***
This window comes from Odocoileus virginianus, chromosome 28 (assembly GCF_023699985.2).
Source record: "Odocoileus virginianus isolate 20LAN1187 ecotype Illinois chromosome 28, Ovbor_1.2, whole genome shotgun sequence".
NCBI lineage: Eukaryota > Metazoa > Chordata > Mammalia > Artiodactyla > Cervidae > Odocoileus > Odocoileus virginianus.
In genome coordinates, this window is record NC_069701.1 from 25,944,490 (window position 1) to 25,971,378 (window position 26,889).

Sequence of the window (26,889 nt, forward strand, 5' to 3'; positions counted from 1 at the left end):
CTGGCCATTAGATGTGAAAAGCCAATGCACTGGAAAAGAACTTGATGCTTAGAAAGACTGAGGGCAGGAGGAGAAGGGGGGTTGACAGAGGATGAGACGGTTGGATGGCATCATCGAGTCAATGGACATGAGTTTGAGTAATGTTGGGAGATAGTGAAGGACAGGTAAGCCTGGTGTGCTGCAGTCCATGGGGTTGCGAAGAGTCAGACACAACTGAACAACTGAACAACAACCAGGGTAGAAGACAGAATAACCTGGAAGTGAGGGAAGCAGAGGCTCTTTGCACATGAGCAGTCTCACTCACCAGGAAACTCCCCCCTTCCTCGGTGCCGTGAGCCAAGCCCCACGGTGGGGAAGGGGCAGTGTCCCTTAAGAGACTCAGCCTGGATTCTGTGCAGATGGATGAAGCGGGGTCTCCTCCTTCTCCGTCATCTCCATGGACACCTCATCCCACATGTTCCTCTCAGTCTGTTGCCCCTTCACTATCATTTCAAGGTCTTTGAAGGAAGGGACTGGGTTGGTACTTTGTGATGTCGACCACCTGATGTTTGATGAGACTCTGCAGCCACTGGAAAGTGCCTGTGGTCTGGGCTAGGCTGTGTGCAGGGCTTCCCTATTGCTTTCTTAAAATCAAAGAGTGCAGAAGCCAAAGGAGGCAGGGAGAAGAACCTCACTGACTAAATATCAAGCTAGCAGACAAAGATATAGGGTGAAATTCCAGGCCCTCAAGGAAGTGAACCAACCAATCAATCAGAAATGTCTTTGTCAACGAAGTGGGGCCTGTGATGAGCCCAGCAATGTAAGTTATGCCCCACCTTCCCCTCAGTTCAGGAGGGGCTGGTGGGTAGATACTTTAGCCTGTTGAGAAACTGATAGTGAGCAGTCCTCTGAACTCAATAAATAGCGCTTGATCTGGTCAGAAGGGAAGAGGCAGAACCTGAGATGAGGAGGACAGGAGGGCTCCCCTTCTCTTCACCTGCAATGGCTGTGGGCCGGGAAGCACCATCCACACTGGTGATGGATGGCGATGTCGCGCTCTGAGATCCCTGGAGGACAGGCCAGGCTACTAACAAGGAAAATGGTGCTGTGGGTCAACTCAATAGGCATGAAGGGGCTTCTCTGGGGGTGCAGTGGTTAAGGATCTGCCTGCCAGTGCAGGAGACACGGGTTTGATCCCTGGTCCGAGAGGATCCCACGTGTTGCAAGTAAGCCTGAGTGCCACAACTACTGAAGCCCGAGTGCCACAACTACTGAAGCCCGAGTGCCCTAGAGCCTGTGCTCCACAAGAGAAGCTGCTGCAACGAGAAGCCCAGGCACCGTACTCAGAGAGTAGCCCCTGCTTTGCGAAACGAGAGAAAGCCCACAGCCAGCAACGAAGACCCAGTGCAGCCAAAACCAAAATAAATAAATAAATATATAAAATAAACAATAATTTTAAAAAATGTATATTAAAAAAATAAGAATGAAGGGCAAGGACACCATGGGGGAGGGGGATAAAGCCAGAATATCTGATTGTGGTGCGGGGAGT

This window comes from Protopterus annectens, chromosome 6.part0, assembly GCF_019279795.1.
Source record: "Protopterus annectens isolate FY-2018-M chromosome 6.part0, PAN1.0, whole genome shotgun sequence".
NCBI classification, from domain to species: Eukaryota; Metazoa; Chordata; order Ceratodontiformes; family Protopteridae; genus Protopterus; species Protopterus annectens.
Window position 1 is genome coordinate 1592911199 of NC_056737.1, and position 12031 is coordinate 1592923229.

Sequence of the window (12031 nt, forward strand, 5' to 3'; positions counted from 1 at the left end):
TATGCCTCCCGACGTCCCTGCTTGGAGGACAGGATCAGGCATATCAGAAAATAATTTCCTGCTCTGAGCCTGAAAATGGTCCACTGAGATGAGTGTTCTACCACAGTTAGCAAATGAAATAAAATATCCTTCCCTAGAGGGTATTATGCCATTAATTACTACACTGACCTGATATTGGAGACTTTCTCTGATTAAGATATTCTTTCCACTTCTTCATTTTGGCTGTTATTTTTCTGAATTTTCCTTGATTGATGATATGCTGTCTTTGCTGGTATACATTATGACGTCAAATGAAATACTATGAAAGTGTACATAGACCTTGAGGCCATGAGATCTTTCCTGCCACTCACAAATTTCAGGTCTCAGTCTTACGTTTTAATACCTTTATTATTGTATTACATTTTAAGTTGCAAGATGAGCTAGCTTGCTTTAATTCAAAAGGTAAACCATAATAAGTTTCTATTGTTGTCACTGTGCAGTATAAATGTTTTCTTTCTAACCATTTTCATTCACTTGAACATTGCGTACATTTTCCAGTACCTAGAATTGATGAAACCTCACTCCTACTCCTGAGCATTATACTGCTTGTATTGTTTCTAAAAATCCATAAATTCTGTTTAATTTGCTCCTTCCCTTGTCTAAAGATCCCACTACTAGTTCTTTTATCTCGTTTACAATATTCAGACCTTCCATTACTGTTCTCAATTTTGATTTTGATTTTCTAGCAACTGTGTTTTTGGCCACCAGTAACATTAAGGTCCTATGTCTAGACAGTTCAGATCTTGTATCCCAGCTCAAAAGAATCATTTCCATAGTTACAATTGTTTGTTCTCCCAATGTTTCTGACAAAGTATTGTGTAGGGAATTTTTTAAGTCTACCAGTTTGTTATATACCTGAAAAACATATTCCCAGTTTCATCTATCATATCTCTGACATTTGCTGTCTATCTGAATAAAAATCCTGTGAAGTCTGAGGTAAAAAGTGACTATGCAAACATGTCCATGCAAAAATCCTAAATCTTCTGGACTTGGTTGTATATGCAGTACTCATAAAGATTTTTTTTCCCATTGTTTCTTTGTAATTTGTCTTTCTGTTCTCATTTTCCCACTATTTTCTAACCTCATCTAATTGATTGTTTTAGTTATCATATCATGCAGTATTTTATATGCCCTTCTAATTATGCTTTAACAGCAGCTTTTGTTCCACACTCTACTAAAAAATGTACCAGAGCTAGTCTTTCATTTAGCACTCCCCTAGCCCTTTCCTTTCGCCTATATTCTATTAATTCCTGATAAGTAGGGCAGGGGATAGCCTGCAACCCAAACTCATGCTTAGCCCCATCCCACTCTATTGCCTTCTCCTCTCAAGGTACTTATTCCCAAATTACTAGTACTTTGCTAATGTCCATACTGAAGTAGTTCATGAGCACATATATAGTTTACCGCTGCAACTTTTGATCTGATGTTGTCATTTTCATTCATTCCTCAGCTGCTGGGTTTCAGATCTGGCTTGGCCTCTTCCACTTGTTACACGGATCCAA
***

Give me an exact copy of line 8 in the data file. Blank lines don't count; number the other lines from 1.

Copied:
Source record: "Protopterus annectens isolate FY-2018-M chromosome 6.part0, PAN1.0, whole genome shotgun sequence".